2. In Vicon systems we are limited to the vicon plugin gait model mostly. As I know bodybuilder is not an easy to use software but I do not know about the new software developed by Vicon, procalc. Do anyone worked with procalc? What about the skeleton builder of Motion Analysis ?
3. We have a limited space (9 by 6 meter room) and I also want to know if having 3 coda trackers could do the job as 8 cameras of other systems ( because of budget limitations we can atmost buy 8 cameras for passive systems or 3 active trackers each having 3 embeded cameras ). We can not put the trackers in 120 degree distance around the center of capture volume and I am not sure if 3 trackers would be enough.
4. Also I want to know which system is the best for real time data streaming to matlab or labview. We want to use the system for giving real time kinematic feedback to the subject and use the system for biofeedback test and  training also for augmented and virtual reality base rehabilitation purpuses.
Sorry for asking 4 questions in one comment. And thank you for sharing your ideas
Bests
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I just came across this old question; I am sure you have your answer by now but since others might Google "Vicon vs Qualisys" and land on this page, I share my opinion. I have worked with both Vicon and Qualisys and in my experience Qualisys was easier to work with. The Vicon system I used had active LED markers which at first sound great because each marker blinks at unique frequency hence not confused with the other markers. After I used it I realized that wiring was more challenging that I had thought (e.g. wire entanglements impede user's motion etc) more importantly if the power to the marker is interrupted you'd loose the LED marker in your data. The latter problem did not seem so prominent during data collection however when I was analyzing the data, I discovered that the data were missing on many long (3 sec or longer) time intervals which would make it impossible to interpolate. I did not experience either of the abovementioned issues working with a Qualisys system with passive markers.
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Interested as part of a larger project in Brain-Gut connection, how to measure anal sphincter pressure pre-post surgery (largely colo-rectal) biofeedback to evaluate changes resulting from biofeeback effects.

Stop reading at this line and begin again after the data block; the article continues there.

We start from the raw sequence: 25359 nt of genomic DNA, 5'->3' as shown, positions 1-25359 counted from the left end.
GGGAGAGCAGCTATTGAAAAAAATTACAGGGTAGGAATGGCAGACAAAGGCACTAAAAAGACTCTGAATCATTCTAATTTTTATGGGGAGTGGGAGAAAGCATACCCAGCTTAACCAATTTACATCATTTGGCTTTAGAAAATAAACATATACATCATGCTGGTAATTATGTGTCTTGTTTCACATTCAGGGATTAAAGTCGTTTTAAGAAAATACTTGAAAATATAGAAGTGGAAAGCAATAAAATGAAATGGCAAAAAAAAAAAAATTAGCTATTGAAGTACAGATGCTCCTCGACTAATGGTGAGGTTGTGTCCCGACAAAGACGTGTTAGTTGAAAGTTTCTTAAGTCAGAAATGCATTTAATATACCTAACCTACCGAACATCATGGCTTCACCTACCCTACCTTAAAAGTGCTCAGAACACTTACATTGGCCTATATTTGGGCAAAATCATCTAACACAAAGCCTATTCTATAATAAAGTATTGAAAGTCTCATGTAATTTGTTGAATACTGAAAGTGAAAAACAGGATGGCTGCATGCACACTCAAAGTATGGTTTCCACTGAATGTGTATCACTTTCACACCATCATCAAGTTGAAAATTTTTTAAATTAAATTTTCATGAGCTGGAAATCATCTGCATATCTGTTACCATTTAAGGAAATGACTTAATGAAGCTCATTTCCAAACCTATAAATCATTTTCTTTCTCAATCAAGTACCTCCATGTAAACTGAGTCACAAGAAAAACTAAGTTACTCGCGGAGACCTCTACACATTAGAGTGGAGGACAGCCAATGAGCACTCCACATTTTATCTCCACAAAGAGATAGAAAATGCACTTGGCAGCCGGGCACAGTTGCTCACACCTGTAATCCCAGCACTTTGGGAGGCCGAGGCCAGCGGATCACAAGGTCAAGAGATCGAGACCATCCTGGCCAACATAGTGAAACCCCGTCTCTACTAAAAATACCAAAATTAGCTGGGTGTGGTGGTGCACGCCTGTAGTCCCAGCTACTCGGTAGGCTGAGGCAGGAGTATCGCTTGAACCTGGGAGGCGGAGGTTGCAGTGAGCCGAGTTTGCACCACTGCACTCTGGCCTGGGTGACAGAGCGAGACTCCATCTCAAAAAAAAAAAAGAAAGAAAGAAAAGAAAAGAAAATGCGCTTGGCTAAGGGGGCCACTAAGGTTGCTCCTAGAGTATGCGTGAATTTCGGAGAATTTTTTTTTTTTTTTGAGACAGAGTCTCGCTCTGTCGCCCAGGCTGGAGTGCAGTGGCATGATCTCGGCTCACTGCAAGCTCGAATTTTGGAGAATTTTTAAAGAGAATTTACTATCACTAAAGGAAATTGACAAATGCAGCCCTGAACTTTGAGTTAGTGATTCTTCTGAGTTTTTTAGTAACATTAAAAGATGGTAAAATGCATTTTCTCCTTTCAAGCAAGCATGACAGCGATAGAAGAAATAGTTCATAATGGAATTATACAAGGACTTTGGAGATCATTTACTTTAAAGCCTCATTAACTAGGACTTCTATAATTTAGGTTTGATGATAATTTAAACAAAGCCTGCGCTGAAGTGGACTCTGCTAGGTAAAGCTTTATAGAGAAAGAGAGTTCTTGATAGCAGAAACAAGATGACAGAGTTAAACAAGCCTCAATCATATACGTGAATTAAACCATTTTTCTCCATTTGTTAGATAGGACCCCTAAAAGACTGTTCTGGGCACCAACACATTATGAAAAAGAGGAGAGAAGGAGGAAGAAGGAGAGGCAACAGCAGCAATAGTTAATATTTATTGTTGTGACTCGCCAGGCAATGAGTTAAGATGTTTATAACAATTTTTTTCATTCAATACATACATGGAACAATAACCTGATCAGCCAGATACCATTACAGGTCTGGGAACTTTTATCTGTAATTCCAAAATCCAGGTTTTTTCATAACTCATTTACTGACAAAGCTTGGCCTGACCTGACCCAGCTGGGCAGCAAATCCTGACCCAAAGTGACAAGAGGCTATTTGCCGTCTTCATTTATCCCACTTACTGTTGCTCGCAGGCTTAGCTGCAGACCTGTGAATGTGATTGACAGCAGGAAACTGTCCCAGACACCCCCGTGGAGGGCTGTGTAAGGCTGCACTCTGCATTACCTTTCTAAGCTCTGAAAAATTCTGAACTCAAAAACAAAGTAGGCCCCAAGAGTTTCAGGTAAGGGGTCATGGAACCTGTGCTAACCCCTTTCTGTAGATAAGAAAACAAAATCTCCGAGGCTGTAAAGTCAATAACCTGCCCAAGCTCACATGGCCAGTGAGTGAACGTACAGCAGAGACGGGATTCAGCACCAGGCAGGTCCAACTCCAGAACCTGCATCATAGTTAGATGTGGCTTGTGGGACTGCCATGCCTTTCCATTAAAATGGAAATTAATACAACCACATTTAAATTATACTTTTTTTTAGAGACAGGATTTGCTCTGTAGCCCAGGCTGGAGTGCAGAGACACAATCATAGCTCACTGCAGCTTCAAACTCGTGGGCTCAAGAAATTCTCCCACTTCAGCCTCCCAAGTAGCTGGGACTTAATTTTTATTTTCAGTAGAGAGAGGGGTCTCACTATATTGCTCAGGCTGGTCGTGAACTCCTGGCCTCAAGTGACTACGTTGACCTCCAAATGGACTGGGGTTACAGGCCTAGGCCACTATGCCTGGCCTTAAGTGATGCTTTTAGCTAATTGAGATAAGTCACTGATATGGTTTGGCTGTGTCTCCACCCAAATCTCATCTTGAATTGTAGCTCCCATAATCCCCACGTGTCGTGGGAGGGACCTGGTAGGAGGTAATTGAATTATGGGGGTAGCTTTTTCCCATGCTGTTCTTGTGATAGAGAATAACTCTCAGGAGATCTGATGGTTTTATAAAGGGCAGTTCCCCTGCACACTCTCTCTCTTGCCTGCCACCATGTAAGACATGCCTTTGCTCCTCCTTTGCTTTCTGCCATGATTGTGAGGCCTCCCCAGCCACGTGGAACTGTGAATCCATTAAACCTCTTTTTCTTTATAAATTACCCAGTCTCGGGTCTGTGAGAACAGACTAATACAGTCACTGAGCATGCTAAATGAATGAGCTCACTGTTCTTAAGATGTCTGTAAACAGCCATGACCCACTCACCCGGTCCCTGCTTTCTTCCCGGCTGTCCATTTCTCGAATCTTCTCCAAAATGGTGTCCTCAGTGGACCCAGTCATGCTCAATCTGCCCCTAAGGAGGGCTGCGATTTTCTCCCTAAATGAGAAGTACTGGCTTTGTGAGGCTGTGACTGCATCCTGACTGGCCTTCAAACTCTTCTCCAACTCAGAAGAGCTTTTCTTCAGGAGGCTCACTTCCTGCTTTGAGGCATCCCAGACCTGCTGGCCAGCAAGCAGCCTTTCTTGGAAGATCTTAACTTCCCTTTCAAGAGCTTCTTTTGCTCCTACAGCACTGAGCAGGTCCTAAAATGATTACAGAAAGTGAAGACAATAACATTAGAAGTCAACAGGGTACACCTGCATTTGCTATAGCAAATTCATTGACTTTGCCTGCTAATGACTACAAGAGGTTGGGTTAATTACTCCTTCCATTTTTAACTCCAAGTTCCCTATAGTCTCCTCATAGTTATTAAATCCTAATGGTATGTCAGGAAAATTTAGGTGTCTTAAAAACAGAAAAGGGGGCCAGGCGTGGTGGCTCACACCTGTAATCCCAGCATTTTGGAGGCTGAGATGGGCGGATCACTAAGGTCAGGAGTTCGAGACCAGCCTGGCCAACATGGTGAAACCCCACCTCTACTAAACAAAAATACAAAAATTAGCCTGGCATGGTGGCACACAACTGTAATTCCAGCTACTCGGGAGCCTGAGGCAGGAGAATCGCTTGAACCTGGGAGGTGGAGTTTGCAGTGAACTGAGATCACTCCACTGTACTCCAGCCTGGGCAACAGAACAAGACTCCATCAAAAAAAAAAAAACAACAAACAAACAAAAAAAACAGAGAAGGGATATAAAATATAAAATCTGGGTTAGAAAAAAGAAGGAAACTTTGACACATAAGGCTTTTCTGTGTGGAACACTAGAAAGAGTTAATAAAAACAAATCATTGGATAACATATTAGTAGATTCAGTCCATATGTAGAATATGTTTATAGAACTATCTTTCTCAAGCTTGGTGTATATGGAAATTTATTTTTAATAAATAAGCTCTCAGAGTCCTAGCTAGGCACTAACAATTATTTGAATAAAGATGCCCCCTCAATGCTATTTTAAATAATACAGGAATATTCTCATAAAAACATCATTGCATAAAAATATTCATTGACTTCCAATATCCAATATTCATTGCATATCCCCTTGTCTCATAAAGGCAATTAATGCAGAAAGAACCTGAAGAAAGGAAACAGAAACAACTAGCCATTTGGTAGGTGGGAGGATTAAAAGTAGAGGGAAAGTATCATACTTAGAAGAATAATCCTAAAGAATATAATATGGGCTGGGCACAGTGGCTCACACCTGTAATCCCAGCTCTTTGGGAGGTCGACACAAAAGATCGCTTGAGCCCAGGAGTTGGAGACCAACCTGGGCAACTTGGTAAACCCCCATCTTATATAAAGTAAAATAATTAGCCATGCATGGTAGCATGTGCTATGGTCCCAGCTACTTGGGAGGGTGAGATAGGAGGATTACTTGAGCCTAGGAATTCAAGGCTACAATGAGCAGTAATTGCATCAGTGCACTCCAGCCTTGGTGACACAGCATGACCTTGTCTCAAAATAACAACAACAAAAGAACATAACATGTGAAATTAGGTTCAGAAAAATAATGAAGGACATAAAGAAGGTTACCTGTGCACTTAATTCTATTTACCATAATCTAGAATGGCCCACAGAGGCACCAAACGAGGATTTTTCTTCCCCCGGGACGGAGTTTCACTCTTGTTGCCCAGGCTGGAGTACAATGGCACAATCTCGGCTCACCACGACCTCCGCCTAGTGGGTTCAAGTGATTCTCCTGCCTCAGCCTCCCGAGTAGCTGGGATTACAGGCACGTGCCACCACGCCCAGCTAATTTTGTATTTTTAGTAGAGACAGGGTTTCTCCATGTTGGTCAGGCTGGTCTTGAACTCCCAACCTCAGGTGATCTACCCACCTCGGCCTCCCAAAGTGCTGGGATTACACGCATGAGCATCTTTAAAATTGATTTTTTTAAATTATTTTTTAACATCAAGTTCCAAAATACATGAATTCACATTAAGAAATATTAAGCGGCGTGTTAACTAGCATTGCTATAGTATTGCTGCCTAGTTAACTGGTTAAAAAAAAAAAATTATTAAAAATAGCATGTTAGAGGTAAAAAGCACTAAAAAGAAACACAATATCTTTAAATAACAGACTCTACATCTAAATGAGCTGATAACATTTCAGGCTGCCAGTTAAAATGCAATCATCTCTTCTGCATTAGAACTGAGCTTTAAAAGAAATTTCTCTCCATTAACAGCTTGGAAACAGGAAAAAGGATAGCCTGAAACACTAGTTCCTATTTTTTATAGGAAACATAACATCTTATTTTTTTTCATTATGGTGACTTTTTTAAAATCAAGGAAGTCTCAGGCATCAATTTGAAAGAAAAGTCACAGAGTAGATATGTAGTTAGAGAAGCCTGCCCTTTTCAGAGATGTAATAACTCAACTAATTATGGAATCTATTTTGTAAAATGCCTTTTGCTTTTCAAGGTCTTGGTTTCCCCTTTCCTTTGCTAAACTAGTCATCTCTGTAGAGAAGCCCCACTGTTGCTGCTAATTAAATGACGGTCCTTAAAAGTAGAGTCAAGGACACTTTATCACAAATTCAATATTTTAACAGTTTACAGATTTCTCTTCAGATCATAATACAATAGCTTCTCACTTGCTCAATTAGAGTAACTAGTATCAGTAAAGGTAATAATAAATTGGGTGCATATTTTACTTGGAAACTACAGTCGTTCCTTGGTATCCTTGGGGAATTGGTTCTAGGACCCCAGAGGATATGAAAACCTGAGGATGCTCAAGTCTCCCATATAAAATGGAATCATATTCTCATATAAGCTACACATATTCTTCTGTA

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I wonder if it's possible to do with electrical impedance analysis? Would have to be calibrated with a gold standard though.
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I hope to soon have a ridiculous amount of data from about 80 hours of 16 channel EEG recordings. I will also have 160 productivity/performance indicators along several dimensions, each associated with half an hour of recorded EEG signal. Note that the frequency of aggregate data generation is about five orders of magnitude higher than the frequency of the productivity/performance data.
Is there any halfway plausible way to extract, from this vast amount of data, features of these waveform time series that have the strongest relationship to my productivity/performance measures, without imposing strong priors on the nature of those feature? Like, I could do spectral power by electrode, but if the I impose that structure and the real best predictor is anticorrelation between two regions, I’ll never catch it. Maybe some kind of two-phase unsupervised/supervised learning structure? Or if anyone knows of a catalog of features that had been found to discriminate between those with high vs. average to low productivity, self-discipline, etc., I’d be interested in that. I have looked for, and failed to find, such a catalog in the past. (I am more interested in executive function than intelligence for this purpose).
My ultimate goal is to create a neurofeedback filter for personalized productivity enhancement. Against the desire for weak or unspecified priors, I also have a bias toward filters which are not pure black boxes; which is to say, if I am to train my one and only brain against some measurement, and maybe offer others an opportunity to do likewise, I’d like to know what that measurement is.
If I succeed in doing this, I will almost certainly be doing the data analysis with R.
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Nice Contribution Eugene Veniaminovich Lutsenko